Album Review: Electric Sunset – Electric Sunset

Electric Sunset is a one-man project fronted by Nicolaas Stewart, former head of Olympia, WA chillwavers Desolation Wilderness. Stewart left his old band, packing his bags for the Bay Area and focusing in on a new sound–one that’s brighter and more electronic, danceable but soporific, with greater clarity and less sway. It’s a nice sound, very chill and wavy, with lightly distorted vocal phrasings and shimmery guitars, reverb-drenched atmospherics. He’s adopted many of the elements that have launched similar artists into the public consciousness over the past couple years or so. Unfortunately, on Electric Sunset these elements fail to come together; the album does a fine job at bringing to mind visions of late-afternoon strolls along side the ocean or nights spent necking under the stars, but it fails to transport you there.

San Francisco is a fitting environment for Stewart, where in landlocked Olympia his beach rhythms seemed a tad off. However, given his more appropriate locality, there’s less of a programmatic element to his new sound then you might think. It was easy to get lost in the organic guitar wahs and light organs of Desolation Wilderness. But Electric Sunset comes off as more calculated, with lesser purpose. The music washes you without really grabbing your attention; it’s the type of album you might hear at a party without realizing you ever listened to it.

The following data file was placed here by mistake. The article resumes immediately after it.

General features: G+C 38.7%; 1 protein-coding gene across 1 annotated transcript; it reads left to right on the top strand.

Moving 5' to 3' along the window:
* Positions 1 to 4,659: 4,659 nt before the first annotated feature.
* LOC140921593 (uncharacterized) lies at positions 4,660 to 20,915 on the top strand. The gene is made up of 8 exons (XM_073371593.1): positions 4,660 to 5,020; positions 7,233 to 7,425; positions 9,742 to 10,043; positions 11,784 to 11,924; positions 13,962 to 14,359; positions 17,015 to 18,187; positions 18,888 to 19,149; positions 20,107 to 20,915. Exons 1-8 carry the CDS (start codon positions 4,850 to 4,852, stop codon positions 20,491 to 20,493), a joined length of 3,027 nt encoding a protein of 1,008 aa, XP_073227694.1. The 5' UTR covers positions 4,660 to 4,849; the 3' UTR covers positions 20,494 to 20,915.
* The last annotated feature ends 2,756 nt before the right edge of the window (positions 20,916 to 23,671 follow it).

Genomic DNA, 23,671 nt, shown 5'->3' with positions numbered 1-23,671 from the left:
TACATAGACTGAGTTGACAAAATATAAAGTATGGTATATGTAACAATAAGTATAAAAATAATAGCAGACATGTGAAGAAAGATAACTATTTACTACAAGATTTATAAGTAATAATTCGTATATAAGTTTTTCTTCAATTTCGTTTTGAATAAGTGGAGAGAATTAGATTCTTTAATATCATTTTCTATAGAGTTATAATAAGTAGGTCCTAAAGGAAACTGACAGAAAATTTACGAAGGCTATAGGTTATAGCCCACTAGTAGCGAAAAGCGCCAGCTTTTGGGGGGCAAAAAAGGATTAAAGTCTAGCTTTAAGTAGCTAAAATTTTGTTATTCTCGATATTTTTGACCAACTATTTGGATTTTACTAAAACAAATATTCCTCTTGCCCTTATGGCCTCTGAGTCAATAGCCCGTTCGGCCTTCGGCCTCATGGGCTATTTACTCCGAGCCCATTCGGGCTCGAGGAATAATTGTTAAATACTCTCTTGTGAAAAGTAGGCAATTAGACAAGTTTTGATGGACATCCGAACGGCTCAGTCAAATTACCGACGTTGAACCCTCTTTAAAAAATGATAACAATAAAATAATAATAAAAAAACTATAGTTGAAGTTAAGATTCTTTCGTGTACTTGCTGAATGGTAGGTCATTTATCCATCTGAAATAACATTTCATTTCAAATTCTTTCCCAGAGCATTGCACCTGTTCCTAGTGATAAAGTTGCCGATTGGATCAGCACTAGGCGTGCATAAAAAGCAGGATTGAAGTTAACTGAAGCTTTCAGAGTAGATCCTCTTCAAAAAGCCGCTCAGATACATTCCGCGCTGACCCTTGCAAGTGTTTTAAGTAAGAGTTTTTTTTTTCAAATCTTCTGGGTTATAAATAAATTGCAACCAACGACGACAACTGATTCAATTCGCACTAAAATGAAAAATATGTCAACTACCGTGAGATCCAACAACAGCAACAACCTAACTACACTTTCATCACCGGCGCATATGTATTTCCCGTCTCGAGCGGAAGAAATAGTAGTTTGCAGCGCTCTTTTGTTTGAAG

This isn’t always a bad thing. “Soda” is breezy and amiable, with a cascading verse and catchy chorus to compliment Stewart’s quips about hanging out on the sidewalk and drinking fizzy beverages. “Future Dream” is a synthy surf-pop number with luminous splashes of reverb and a soothing melody. Both tracks are engaging to an extent, and do the best at replicating the imagery Electric Sunset attempts to illicit.

“Infinity Avenue”, with its California ooh ahh’s and hooky beach-pop verses, would be a standout track were it not for the first minute and a half of pointless dissonance. In fact, the songs where Stewart gets overly-knobby and effects driven are the album’s biggest missteps. The better tracks are rooted in simple guitar lines, with the effects piled around the periphery. Laptop-centric tracks such as “Palace” and “Morning City” are too contrived, lack skill, and are sonically weak—you don’t become lost in the music, the music becomes lost on you.

This doesn’t mean Stewart should bury his head in the sand. The album does have its sweet spots scattered throughout, and the music definitely doesn’t offend. There’s just not a whole lot to latch onto, and the tunes don’t resonate as well as some of the Desolation Wilderness songs. But at its better moments, the album is joyful, and if you’re paying attention, will evoke a mild state of pleasure—ostensibly fulfilling its duty as the latest in chillwave.


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